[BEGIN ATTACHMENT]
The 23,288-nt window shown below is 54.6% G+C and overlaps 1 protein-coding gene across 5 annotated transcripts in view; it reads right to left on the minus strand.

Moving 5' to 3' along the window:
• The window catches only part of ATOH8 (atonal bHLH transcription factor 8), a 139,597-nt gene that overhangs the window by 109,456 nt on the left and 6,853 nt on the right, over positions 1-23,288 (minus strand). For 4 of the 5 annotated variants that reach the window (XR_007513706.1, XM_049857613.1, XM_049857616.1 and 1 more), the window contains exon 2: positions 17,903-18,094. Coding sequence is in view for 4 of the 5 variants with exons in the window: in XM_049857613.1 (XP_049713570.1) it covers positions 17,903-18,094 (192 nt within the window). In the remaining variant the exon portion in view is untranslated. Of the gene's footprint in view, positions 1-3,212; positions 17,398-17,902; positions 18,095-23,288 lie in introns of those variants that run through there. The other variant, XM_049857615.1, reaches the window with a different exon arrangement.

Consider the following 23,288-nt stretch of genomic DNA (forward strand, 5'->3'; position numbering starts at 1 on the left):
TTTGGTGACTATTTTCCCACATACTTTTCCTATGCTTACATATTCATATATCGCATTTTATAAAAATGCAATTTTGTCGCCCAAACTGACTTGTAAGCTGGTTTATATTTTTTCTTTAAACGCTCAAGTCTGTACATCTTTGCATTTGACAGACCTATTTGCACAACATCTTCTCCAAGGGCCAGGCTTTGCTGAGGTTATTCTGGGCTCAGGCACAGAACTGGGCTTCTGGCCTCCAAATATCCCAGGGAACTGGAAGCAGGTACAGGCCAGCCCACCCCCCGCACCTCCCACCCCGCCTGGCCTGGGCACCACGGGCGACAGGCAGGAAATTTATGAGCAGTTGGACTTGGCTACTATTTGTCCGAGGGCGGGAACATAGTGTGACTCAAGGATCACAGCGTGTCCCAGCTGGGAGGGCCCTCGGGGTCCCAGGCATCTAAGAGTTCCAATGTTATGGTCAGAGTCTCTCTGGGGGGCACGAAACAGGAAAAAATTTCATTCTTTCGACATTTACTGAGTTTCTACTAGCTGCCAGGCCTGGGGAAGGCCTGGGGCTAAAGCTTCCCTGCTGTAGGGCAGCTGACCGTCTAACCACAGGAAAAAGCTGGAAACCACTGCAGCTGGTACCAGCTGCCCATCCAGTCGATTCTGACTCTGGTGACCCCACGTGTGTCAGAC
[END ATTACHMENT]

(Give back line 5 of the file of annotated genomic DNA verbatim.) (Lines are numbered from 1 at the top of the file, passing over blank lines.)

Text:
TTTGGTGACTATTTTCCCACATACTTTTCCTATGCTTACATATTCATATATCGCATTTTATAAAAATGCAATTTTGTCGCCCAAACTGACTTGTAAGCTGGTTTATATTTTTTCTTTAAACGCTCAAGTCTGTACATCTTTGCATTTGACAGACCTATTTGCACAACATCTTCTCCAAGGGCCAGGCTTTGCTGAGGTTATTCTGGGCTCAGGCACAGAACTGGGCTTCTGGCCTCCAAATATCCCAGGGAACTGGAAGCAGGTACAGGCCAGCCCACCCCCCGCACCTCCCACCCCGCCTGGCCTGGGCACCACGGGCGACAGGCAGGAAATTTATGAGCAGTTGGACTTGGCTACTATTTGTCCGAGGGCGGGAACATAGTGTGACTCAAGGATCACAGCGTGTCCCAGCTGGGAGGGCCCTCGGGGTCCCAGGCATCTAAGAGTTCCAATGTTATGGTCAGAGTCTCTCTGGGGGGCACGAAACAGGAAAAAATTTCATTCTTTCGACATTTACTGAGTTTCTACTAGCTGCCAGGCCTGGGGAAGGCCTGGGGCTAAAGCTTCCCTGCTGTAGGGCAGCTGACCGTCTAACCACAGGAAAAAGCTGGAAACCACTGCAGCTGGTACCAGCTGCCCATCCAGTCGATTCTGACTCTGGTGACCCCACGTGTGTCAGAC